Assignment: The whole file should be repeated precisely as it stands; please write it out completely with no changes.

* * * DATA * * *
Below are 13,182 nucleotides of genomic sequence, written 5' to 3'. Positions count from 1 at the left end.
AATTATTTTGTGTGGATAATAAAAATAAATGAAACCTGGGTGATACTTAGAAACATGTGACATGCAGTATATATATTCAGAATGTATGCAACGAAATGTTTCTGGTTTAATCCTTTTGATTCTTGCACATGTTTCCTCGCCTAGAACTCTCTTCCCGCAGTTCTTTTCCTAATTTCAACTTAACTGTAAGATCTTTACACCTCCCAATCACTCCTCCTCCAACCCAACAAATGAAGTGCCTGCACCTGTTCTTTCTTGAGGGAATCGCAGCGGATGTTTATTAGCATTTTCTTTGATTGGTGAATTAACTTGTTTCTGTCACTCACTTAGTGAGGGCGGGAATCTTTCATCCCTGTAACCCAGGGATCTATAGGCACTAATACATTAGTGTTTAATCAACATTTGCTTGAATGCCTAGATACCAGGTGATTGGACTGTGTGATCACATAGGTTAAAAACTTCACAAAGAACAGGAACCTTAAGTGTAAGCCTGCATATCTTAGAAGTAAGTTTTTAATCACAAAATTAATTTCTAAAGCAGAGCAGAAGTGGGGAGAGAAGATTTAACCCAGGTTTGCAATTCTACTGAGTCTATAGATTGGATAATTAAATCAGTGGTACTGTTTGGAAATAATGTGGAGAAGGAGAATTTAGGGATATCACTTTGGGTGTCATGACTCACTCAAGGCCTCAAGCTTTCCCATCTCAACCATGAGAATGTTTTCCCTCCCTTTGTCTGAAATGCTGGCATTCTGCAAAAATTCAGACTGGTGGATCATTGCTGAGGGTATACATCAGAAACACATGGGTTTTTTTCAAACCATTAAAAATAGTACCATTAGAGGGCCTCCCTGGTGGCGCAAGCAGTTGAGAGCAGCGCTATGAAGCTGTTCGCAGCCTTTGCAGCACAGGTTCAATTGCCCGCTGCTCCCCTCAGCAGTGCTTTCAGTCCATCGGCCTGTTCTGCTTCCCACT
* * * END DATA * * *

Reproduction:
Below are 13,182 nucleotides of genomic sequence, written 5' to 3'. Positions count from 1 at the left end.
AATTATTTTGTGTGGATAATAAAAATAAATGAAACCTGGGTGATACTTAGAAACATGTGACATGCAGTATATATATTCAGAATGTATGCAACGAAATGTTTCTGGTTTAATCCTTTTGATTCTTGCACATGTTTCCTCGCCTAGAACTCTCTTCCCGCAGTTCTTTTCCTAATTTCAACTTAACTGTAAGATCTTTACACCTCCCAATCACTCCTCCTCCAACCCAACAAATGAAGTGCCTGCACCTGTTCTTTCTTGAGGGAATCGCAGCGGATGTTTATTAGCATTTTCTTTGATTGGTGAATTAACTTGTTTCTGTCACTCACTTAGTGAGGGCGGGAATCTTTCATCCCTGTAACCCAGGGATCTATAGGCACTAATACATTAGTGTTTAATCAACATTTGCTTGAATGCCTAGATACCAGGTGATTGGACTGTGTGATCACATAGGTTAAAAACTTCACAAAGAACAGGAACCTTAAGTGTAAGCCTGCATATCTTAGAAGTAAGTTTTTAATCACAAAATTAATTTCTAAAGCAGAGCAGAAGTGGGGAGAGAAGATTTAACCCAGGTTTGCAATTCTACTGAGTCTATAGATTGGATAATTAAATCAGTGGTACTGTTTGGAAATAATGTGGAGAAGGAGAATTTAGGGATATCACTTTGGGTGTCATGACTCACTCAAGGCCTCAAGCTTTCCCATCTCAACCATGAGAATGTTTTCCCTCCCTTTGTCTGAAATGCTGGCATTCTGCAAAAATTCAGACTGGTGGATCATTGCTGAGGGTATACATCAGAAACACATGGGTTTTTTTCAAACCATTAAAAATAGTACCATTAGAGGGCCTCCCTGGTGGCGCAAGCAGTTGAGAGCAGCGCTATGAAGCTGTTCGCAGCCTTTGCAGCACAGGTTCAATTGCCCGCTGCTCCCCTCAGCAGTGCTTTCAGTCCATCGGCCTGTTCTGCTTCCCACT